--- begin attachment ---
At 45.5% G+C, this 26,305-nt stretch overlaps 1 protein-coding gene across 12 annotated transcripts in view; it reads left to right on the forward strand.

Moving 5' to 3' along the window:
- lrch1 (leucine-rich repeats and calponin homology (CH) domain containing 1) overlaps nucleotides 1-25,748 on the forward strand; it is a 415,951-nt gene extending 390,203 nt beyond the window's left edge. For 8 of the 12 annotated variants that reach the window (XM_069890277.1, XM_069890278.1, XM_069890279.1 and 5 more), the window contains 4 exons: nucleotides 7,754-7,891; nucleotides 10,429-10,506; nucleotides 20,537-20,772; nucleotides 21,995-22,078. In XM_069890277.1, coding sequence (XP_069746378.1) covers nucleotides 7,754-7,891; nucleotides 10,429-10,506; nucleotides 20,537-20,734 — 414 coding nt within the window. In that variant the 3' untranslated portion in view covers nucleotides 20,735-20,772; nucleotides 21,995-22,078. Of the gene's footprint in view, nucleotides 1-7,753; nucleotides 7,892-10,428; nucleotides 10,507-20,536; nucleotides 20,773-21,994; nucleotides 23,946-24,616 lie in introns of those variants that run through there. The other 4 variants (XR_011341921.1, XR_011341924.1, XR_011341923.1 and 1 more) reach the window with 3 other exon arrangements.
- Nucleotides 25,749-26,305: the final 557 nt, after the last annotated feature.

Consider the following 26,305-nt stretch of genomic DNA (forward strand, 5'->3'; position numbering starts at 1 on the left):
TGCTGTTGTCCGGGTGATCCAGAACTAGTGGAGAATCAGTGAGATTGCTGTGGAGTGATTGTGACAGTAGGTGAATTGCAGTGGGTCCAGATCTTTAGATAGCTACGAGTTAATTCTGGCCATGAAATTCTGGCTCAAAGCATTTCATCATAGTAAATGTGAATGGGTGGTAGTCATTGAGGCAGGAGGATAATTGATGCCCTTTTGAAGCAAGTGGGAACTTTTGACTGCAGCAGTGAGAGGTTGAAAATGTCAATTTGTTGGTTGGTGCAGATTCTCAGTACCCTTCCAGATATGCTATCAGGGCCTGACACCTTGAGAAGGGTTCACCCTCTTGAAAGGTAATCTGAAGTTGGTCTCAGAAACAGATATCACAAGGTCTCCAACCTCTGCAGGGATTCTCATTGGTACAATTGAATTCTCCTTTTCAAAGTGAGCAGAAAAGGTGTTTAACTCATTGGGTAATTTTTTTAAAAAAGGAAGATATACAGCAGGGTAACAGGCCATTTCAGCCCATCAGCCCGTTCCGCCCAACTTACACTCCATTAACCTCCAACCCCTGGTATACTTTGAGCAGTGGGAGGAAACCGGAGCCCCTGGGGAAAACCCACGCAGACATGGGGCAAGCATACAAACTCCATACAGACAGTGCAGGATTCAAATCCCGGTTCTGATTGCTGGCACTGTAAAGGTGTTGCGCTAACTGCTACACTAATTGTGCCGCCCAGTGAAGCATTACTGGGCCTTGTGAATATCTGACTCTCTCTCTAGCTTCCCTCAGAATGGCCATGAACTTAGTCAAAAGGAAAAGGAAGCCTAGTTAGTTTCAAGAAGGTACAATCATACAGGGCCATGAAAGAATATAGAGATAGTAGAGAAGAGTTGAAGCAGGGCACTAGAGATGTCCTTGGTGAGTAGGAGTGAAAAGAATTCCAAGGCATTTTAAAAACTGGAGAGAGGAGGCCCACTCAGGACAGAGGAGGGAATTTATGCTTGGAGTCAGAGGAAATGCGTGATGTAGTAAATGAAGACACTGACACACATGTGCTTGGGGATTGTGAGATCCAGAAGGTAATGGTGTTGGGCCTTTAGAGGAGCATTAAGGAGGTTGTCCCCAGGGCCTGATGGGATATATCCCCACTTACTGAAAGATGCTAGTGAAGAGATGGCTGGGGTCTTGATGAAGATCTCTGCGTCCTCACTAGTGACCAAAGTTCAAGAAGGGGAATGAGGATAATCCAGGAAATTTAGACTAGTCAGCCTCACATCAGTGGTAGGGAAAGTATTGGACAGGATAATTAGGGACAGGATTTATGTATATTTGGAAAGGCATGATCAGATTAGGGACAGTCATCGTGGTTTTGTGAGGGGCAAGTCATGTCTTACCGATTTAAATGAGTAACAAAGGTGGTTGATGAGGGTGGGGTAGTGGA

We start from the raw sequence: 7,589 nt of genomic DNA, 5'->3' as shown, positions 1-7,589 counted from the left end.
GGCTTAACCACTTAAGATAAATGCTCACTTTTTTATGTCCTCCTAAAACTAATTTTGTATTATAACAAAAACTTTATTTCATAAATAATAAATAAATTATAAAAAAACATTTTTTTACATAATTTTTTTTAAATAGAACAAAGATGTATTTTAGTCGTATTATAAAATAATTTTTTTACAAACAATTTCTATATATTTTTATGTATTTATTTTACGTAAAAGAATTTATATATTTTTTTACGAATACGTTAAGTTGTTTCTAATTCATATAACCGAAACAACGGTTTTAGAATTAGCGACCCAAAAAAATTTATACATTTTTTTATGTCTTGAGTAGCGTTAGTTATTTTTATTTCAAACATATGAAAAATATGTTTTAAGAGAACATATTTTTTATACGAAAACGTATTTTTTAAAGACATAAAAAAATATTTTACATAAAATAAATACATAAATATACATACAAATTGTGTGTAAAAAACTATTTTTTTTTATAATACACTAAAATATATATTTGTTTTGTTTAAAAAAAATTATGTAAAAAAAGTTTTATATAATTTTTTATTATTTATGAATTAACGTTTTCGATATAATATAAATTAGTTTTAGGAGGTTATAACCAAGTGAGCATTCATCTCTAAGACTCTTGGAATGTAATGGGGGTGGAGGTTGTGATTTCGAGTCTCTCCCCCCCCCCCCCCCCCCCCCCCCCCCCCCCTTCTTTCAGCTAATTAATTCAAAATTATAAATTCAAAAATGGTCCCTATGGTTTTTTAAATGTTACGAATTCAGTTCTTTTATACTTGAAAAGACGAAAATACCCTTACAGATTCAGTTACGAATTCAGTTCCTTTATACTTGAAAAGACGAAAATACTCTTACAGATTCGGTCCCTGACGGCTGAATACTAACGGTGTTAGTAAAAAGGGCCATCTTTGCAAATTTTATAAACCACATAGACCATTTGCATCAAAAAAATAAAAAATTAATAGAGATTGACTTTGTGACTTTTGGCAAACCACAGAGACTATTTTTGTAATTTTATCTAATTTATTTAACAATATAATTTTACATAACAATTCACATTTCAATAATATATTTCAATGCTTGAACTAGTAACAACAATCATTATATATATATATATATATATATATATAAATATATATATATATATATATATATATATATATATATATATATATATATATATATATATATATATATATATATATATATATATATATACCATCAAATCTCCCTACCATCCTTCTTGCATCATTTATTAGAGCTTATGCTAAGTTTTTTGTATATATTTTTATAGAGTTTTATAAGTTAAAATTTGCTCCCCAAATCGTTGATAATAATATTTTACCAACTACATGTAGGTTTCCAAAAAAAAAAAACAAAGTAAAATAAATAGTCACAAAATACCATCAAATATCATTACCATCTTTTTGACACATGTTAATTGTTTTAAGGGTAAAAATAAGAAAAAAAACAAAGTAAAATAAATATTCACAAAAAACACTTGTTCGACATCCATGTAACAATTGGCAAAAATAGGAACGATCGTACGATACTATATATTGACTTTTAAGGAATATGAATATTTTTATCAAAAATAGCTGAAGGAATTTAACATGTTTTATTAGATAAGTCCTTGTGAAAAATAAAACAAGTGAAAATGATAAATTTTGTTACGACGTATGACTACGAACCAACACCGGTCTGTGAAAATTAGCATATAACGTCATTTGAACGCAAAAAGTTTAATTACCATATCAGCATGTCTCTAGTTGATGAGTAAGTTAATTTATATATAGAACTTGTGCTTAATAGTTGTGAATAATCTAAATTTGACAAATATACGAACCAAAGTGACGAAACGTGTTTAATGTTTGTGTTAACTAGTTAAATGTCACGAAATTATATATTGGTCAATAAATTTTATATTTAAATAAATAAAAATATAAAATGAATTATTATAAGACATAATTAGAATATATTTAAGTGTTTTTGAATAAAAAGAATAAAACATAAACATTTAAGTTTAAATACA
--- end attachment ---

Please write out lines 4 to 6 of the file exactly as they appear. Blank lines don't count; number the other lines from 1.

- Nucleotides 25,749-26,305: the final 557 nt, after the last annotated feature.

Consider the following 26,305-nt stretch of genomic DNA (forward strand, 5'->3'; position numbering starts at 1 on the left):
TGCTGTTGTCCGGGTGATCCAGAACTAGTGGAGAATCAGTGAGATTGCTGTGGAGTGATTGTGACAGTAGGTGAATTGCAGTGGGTCCAGATCTTTAGATAGCTACGAGTTAATTCTGGCCATGAAATTCTGGCTCAAAGCATTTCATCATAGTAAATGTGAATGGGTGGTAGTCATTGAGGCAGGAGGATAATTGATGCCCTTTTGAAGCAAGTGGGAACTTTTGACTGCAGCAGTGAGAGGTTGAAAATGTCAATTTGTTGGTTGGTGCAGATTCTCAGTACCCTTCCAGATATGCTATCAGGGCCTGACACCTTGAGAAGGGTTCACCCTCTTGAAAGGTAATCTGAAGTTGGTCTCAGAAACAGATATCACAAGGTCTCCAACCTCTGCAGGGATTCTCATTGGTACAATTGAATTCTCCTTTTCAAAGTGAGCAGAAAAGGTGTTTAACTCATTGGGTAATTTTTTTAAAAAAGGAAGATATACAGCAGGGTAACAGGCCATTTCAGCCCATCAGCCCGTTCCGCCCAACTTACACTCCATTAACCTCCAACCCCTGGTATACTTTGAGCAGTGGGAGGAAACCGGAGCCCCTGGGGAAAACCCACGCAGACATGGGGCAAGCATACAAACTCCATACAGACAGTGCAGGATTCAAATCCCGGTTCTGATTGCTGGCACTGTAAAGGTGTTGCGCTAACTGCTACACTAATTGTGCCGCCCAGTGAAGCATTACTGGGCCTTGTGAATATCTGACTCTCTCTCTAGCTTCCCTCAGAATGGCCATGAACTTAGTCAAAAGGAAAAGGAAGCCTAGTTAGTTTCAAGAAGGTACAATCATACAGGGCCATGAAAGAATATAGAGATAGTAGAGAAGAGTTGAAGCAGGGCACTAGAGATGTCCTTGGTGAGTAGGAGTGAAAAGAATTCCAAGGCATTTTAAAAACTGGAGAGAGGAGGCCCACTCAGGACAGAGGAGGGAATTTATGCTTGGAGTCAGAGGAAATGCGTGATGTAGTAAATGAAGACACTGACACACATGTGCTTGGGGATTGTGAGATCCAGAAGGTAATGGTGTTGGGCCTTTAGAGGAGCATTAAGGAGGTTGTCCCCAGGGCCTGATGGGATATATCCCCACTTACTGAAAGATGCTAGTGAAGAGATGGCTGGGGTCTTGATGAAGATCTCTGCGTCCTCACTAGTGACCAAAGTTCAAGAAGGGGAATGAGGATAATCCAGGAAATTTAGACTAGTCAGCCTCACATCAGTGGTAGGGAAAGTATTGGACAGGATAATTAGGGACAGGATTTATGTATATTTGGAAAGGCATGATCAGATTAGGGACAGTCATCGTGGTTTTGTGAGGGGCAAGTCATGTCTTACCGATTTAAATGAGTAACAAAGGTGGTTGATGAGGGTGGGGTAGTGGA